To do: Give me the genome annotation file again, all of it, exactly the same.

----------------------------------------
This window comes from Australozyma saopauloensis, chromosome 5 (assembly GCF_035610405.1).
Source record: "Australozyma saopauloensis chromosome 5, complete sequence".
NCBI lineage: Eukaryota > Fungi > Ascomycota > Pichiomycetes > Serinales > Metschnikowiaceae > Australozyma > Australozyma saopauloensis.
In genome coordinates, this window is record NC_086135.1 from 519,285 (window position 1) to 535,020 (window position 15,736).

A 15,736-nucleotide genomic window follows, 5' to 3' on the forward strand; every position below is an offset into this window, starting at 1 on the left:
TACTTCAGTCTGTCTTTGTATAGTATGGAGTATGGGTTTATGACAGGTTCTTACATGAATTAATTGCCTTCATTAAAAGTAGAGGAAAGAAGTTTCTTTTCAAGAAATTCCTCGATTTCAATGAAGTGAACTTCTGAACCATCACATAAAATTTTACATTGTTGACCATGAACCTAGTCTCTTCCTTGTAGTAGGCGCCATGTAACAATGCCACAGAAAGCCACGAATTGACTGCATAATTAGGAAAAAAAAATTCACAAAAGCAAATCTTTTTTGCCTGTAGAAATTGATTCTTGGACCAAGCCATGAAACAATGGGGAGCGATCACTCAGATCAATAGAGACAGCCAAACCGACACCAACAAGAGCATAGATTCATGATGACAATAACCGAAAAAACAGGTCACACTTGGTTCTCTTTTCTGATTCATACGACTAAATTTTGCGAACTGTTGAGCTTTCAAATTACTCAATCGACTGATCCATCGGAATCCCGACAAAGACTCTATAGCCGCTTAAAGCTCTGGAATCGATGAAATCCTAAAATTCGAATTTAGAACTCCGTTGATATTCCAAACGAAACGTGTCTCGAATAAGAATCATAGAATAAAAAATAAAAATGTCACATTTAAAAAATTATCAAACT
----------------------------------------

This window comes from Australozyma saopauloensis, chromosome 5 (assembly GCF_035610405.1).
Source record: "Australozyma saopauloensis chromosome 5, complete sequence".
NCBI lineage: Eukaryota > Fungi > Ascomycota > Pichiomycetes > Serinales > Metschnikowiaceae > Australozyma > Australozyma saopauloensis.
In genome coordinates, this window is record NC_086135.1 from 519,285 (window position 1) to 535,020 (window position 15,736).

A 15,736-nucleotide genomic window follows, 5' to 3' on the forward strand; every position below is an offset into this window, starting at 1 on the left:
TACTTCAGTCTGTCTTTGTATAGTATGGAGTATGGGTTTATGACAGGTTCTTACATGAATTAATTGCCTTCATTAAAAGTAGAGGAAAGAAGTTTCTTTTCAAGAAATTCCTCGATTTCAATGAAGTGAACTTCTGAACCATCACATAAAATTTTACATTGTTGACCATGAACCTAGTCTCTTCCTTGTAGTAGGCGCCATGTAACAATGCCACAGAAAGCCACGAATTGACTGCATAATTAGGAAAAAAAAATTCACAAAAGCAAATCTTTTTTGCCTGTAGAAATTGATTCTTGGACCAAGCCATGAAACAATGGGGAGCGATCACTCAGATCAATAGAGACAGCCAAACCGACACCAACAAGAGCATAGATTCATGATGACAATAACCGAAAAAACAGGTCACACTTGGTTCTCTTTTCTGATTCATACGACTAAATTTTGCGAACTGTTGAGCTTTCAAATTACTCAATCGACTGATCCATCGGAATCCCGACAAAGACTCTATAGCCGCTTAAAGCTCTGGAATCGATGAAATCCTAAAATTCGAATTTAGAACTCCGTTGATATTCCAAACGAAACGTGTCTCGAATAAGAATCATAGAATAAAAAATAAAAATGTCACATTTAAAAAATTATCAAACT